Nation's largest transit project could not come at a better time (Rep. Albio Sires)

How do you keep people moving when you have the highest population density and the highest volume of traffic on highways? Transit. Without investments in transit, the region’s highways would be parking lots -- costing commuters precious hours each day, wasting fuel, producing more harmful emissions, and slowing the movement of goods coming from the port.

On June 8th, New Jersey Transit broke ground on an unprecedented mass transit tunnel under the Hudson River from New Jersey to New York. The new tunnel with $9 billion in Federal, State, and local funds will more than double rail capacity into New York City, as well as take more than 20,000 cars off crowded roads.

With high unemployment rates -- especially in the construction industry -- the groundbreaking of the nation’s largest transit project could not come at a better time. The ARC Mass Transit Tunnel will create more than 6,000 jobs a year during the construction phase and tens of thousands of additional jobs when completed.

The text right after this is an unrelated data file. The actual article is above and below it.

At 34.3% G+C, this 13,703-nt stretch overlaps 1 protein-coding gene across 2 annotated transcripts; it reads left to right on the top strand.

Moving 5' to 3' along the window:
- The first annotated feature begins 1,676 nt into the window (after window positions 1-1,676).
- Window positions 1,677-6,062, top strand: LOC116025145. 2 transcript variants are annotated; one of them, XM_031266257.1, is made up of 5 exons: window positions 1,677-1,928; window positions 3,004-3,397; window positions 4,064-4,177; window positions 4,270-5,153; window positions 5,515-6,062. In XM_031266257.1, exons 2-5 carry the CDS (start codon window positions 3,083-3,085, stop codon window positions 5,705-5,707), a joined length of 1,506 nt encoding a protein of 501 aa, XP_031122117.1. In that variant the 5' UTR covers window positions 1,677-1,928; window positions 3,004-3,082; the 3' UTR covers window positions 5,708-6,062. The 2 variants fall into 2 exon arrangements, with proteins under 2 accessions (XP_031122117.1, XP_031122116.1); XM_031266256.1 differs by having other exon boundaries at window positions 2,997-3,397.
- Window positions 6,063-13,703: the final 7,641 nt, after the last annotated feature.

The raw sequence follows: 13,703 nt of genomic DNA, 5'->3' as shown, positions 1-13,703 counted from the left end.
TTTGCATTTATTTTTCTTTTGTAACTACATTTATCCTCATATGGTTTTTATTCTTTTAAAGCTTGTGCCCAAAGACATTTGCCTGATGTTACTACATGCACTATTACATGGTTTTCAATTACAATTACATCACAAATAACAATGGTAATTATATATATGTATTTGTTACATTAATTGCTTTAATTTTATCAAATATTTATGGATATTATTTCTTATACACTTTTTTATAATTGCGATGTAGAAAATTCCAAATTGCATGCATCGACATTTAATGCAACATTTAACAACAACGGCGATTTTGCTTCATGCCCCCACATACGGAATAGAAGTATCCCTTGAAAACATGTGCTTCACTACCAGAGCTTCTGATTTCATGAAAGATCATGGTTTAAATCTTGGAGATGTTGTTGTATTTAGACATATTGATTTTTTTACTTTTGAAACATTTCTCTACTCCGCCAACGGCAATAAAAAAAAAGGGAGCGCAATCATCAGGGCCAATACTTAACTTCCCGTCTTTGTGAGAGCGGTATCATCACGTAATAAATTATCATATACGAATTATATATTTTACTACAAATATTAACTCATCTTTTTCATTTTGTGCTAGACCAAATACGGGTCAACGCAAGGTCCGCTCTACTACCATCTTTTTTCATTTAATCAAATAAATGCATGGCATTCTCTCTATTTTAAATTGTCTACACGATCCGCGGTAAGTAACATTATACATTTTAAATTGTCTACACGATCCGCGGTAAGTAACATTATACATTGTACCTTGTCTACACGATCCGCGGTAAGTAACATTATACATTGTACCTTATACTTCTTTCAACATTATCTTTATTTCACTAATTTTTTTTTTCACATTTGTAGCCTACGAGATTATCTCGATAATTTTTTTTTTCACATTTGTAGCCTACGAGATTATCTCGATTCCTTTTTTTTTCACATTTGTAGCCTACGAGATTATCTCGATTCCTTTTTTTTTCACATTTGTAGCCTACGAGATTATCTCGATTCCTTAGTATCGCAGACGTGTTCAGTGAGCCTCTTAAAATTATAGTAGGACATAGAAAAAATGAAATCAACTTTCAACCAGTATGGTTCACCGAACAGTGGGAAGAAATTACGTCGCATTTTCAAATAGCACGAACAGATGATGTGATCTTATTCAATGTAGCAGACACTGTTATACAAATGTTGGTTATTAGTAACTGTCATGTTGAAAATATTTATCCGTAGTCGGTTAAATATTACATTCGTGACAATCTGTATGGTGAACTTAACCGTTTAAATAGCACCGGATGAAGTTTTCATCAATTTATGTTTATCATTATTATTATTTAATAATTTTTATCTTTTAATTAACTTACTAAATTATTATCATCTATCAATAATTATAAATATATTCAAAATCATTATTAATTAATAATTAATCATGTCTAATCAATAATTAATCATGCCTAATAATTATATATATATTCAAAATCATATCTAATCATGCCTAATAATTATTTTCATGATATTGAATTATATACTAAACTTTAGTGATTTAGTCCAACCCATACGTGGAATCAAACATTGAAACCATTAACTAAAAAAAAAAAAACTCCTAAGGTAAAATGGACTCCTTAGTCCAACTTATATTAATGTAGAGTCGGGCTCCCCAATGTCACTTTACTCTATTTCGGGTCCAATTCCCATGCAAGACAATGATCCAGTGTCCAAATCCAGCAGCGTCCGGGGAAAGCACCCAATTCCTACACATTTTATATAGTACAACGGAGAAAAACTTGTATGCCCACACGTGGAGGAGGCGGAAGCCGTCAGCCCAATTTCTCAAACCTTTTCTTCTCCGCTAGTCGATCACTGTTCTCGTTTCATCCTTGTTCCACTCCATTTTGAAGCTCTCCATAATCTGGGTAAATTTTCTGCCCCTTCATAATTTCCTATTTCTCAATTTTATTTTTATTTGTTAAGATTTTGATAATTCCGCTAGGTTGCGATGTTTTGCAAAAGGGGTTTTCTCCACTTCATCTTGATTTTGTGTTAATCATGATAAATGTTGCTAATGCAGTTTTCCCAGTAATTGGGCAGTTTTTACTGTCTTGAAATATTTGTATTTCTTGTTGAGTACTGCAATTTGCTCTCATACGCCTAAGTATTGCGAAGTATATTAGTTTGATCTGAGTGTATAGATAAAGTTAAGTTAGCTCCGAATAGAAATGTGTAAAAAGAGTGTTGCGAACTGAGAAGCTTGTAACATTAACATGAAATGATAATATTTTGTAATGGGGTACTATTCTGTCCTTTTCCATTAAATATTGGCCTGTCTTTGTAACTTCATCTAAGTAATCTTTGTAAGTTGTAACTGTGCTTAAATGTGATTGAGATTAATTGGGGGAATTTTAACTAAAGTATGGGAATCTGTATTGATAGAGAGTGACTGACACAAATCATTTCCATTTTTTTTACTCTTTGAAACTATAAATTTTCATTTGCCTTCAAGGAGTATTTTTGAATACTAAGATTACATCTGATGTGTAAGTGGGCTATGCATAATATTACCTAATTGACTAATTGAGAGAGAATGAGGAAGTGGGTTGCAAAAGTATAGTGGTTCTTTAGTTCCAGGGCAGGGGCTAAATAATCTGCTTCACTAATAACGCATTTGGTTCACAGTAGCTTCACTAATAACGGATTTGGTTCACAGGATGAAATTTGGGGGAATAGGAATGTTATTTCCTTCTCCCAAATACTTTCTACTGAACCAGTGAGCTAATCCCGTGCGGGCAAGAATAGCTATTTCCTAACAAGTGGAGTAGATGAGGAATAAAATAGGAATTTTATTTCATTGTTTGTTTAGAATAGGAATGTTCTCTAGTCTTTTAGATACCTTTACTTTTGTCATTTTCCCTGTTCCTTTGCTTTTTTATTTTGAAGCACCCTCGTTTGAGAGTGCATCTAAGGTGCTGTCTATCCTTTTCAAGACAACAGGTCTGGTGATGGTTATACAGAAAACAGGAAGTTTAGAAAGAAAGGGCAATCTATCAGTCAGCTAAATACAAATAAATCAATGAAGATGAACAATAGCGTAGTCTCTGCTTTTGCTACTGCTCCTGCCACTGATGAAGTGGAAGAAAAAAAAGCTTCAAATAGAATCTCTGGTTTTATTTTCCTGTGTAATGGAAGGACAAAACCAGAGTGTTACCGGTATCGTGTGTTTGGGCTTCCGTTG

Vehicle voucher bill would strengthen U.S. auto industry, end need for taxpayer funding (Rep. Don Manzullo)

My bill would give Americans the incentives and the confidence they need to start buying vehicles again, which will bolster automobile manufacturing and sales, put millions of Americans back to work, and restore the tax revenues our state and local governments need to continue providing services to the people.